040 - Rated
Another Eve and Tic story. This one developed the idea that Eve lives in a post-human world, a place where we, as the Antecedents, left some of our technology and our iconography, and that's about it. I really like this idea; I've read a couple of things set in this kind of post-human world and they're always fascinating. I love new, fantasy-inspired, looks at current technology. It's also handy to clear another of the 100 themes off the list. This project's hanging around like nothing else.
040 – Rated
Sprinting for the inner chamber, Eve gasped out “Tic, what’s ahead?” Her boots echoed off the stone walls, undoubtedly announcing her presence to von Due, but that didn’t matter now. There was some sort of vivid blue light emanating from the doorway at the end of the corridor: it could already be too late. A humming sound was getting louder the closer she got.
“I’m only picking up the energy ahead; it’s masking everything else,” Tic warbled. “It’s like staring into the sun- eek!” Suddenly he was frozen in mid-air, lightning crackling over him as he screeched in agony, and then he dropped to the floor, motionless.
As Eve turned to look at what had happened, she tripped over something hidden in the darkness and tumbled headlong into the chamber ahead. Slid to a stop at the foot of a short flight of steps.
As she opened her eyes and looked around, head throbbing, she took in the murals on the walls. There were pictures of lightning and the Antecedent hieroglyph for danger; a flash of white in amongst the blue at the top of the stairs drew her gaze and she staggered to her feet. The noise in here was loud, a hum as loud as that which the College’s own experiments with amber and lightning produced. In here, though, was none of the machinery and looping cables they used. All was stone and dust.
At the top of the stairs a large hole had been cut into the ceiling, a rope hanging down from it. Two torches, their light barely able to be noticed through the dazzle. A dark shadow stood in front of a small niche carved into the wall, in which a silvery object was suspended as if by sorcery. It was from here that the blue light was emanating. The shadow turned, all features lost in the brilliance of the light, and then it took a step towards her, details coming in to focus. The black coat. The suit. The gold pocketwatch, the black wooden cane, the carefully-trimmed white moustache and beard. The eyes that glittered like diamonds.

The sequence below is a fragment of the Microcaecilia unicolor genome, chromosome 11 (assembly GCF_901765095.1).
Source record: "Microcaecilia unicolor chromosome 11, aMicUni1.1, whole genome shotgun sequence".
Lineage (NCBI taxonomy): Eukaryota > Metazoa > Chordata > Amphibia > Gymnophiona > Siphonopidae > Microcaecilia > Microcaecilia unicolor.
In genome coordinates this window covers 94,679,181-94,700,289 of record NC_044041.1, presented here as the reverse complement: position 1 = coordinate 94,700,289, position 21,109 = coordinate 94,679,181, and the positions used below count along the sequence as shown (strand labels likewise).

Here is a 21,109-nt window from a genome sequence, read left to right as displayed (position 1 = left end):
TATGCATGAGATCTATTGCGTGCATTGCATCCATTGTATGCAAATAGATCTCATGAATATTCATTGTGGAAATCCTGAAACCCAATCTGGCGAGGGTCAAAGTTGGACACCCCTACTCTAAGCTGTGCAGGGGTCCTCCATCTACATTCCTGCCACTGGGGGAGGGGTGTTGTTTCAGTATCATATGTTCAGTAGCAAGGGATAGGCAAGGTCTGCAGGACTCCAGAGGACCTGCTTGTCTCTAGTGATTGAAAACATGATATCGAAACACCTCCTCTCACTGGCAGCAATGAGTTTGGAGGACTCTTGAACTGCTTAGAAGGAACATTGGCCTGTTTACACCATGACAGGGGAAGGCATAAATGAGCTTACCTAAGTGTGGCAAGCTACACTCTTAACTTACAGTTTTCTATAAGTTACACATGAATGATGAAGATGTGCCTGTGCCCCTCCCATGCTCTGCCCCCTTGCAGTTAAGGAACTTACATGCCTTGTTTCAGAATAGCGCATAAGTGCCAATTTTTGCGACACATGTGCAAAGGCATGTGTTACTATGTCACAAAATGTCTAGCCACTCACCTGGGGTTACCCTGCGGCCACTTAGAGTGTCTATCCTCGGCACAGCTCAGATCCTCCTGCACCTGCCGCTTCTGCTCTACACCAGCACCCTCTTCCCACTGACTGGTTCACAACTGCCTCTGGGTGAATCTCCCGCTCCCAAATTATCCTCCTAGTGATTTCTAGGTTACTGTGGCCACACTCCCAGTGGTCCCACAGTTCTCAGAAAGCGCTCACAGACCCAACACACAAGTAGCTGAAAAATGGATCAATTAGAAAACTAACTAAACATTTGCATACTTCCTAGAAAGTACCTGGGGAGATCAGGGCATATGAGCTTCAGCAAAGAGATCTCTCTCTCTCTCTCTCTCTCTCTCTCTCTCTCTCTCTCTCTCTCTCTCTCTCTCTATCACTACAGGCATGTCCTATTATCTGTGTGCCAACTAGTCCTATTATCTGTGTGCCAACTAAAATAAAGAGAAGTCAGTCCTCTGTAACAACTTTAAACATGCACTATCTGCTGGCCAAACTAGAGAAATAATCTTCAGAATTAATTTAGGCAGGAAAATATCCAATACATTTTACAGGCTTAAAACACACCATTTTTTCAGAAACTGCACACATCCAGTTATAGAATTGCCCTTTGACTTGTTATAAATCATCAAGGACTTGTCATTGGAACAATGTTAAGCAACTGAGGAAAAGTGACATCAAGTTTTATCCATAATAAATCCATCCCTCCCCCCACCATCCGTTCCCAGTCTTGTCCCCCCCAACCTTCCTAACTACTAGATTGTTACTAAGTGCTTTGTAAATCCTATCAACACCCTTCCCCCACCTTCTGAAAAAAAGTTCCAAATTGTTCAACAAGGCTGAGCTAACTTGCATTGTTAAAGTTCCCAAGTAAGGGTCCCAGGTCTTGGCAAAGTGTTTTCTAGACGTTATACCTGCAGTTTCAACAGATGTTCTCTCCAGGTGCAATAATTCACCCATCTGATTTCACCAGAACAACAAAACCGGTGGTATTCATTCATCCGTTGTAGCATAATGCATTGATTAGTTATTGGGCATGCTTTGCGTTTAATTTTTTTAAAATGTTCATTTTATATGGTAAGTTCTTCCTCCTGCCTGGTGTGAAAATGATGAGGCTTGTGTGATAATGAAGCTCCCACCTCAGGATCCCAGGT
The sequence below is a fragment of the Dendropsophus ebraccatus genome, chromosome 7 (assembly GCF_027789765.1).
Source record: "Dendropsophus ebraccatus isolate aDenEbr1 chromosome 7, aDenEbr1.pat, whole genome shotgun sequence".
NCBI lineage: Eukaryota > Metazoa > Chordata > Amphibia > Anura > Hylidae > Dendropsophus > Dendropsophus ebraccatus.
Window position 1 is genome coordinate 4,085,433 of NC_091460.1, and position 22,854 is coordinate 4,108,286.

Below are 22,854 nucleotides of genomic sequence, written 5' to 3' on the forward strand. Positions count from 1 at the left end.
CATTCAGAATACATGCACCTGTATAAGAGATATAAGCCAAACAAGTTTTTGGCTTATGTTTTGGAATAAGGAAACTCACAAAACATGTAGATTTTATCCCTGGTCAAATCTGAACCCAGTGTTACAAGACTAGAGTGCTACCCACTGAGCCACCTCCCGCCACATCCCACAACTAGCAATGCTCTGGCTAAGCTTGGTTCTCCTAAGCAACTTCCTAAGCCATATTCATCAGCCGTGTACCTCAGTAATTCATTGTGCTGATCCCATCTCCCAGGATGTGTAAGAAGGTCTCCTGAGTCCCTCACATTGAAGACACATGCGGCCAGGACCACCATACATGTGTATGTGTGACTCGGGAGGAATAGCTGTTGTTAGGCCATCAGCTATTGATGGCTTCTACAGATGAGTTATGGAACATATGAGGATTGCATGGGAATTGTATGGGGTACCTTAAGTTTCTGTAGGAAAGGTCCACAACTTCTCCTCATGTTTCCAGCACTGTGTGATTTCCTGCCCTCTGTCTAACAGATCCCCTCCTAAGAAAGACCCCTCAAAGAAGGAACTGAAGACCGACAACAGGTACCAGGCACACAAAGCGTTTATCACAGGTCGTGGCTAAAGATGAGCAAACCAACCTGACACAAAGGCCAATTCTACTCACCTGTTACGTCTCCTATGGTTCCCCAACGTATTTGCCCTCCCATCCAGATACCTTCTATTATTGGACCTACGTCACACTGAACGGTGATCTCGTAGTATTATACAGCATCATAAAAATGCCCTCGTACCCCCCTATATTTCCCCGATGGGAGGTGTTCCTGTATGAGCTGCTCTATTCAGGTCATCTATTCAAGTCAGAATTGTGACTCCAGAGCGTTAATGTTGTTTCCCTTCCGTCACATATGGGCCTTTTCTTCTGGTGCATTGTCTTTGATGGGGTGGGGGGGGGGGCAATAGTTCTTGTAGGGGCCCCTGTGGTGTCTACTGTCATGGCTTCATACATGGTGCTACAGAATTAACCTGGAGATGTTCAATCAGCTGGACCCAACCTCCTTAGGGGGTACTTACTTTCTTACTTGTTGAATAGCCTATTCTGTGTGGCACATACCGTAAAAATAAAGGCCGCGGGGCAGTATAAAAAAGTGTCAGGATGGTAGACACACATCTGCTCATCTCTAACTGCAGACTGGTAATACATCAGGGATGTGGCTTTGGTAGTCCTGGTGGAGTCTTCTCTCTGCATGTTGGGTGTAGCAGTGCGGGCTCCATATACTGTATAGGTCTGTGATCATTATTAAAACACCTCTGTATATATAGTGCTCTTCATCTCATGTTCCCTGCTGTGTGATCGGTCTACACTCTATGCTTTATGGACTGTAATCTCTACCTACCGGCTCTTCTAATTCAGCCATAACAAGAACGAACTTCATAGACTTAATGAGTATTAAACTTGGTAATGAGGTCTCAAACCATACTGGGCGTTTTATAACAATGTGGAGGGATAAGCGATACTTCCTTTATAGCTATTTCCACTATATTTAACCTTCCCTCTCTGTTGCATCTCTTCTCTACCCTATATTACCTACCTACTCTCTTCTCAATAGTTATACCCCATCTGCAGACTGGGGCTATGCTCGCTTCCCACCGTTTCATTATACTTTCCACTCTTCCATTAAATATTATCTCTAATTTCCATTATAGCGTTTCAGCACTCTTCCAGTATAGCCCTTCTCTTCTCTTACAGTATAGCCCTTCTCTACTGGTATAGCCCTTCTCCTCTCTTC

Katze von Due had beaten her.
“Nice of you to join me,” he called, taking another step closer. He was stood on the top step now, leaning on the gold pommel of his cane. “You are highly over-rated, you know,” he said with a smirk. “The College, they think they can send you out to retrieve every little trinket? No.” He took two short steps back and closed his hand around the medallion, then yanked it out of its compartment. Instantly, the hum died down and the blue field of energy that had been emanating from the alcove snapped off. Eve leapt into action.
Jumping to her feet, she lunged up the stairs, her fingers outstretched. If she could just reach von Due in time, before his eyes adjusted to the torchlight – but it was too late. His cane flashed into her path, catching her in the chest and sending her tumbling to the ground for a second time.
“This round is mine, girl,” he snarled, teeth shining whitely in the torchlight. He whirled around, his red-lined coat flapping, and grabbed hold of the rope hanging from the ceiling. Tugging it, he almost immediately began to rise up, and his mocking laughter echoed down the shaft. It seemed like Eve was hearing it through water; the torches were dimming off and on, and she closed her eyes for a moment to try and clear them.
“Eve? Eve, it’s Tic. Eve, you need to wake up.”
The voice was high, childlike. Worried. On the edge of panic.
“Eve, wake up!”
There was a name. Tic. That was Tic. She opened her eyes groggily and blinked a few times to clear her vision. Tic, hovering over her, came into focus.
“What… what happened? You…” she sat up, and winced as pain threatened to flatten her head. “I… von Due!”
“He got away, Eve,” Tic said sadly. He retreated a few feet and came to rest on the floor. The torches were still providing a little light, though they were almost burned out. “There was some sort of shield; it wasn’t enough to destroy me, but it knocked me out for a few minutes. It’s gone now, though. Deactivated.”
“von Due took the medallion. I expect it was powering this place.” Eve nodded gingerly up to the hole in the ceiling. “He got in through there. Ventilation, maybe, or an emergency exit.” She sighed. “Or entrance.”
Tic rocked on the floor. “I already checked it out. It’s about a hundred feet straight up; no intersecting tunnels. Whatever it was used for, it’s not going to help us.” Eve began to clamber to her feet and he zoomed up around her, providing a little lift under one arm.
“Well,” she said, looking around, “I guess we’re walking back. Have you recorded the murals?”
“Yes. It’s nothing we haven’t seen before, apart from this one,” the little Cog said, whirring over to one corner of the room. “Just here. All the rest are standard Antecedent signs.”
Eve walked over and frowned. The sign was large and square, about the size of a handspan, and painted onto the wall like all the others. It was three intersecting circles, each one missing a section. The impression was insectile and unfriendly.
“Well, record it. We’ll work it out back at the College,” she said, and turned to leave. “The Administrator won’t be pleased about this.
As they plodded back through the temple, the untranslated sign burned in her mind.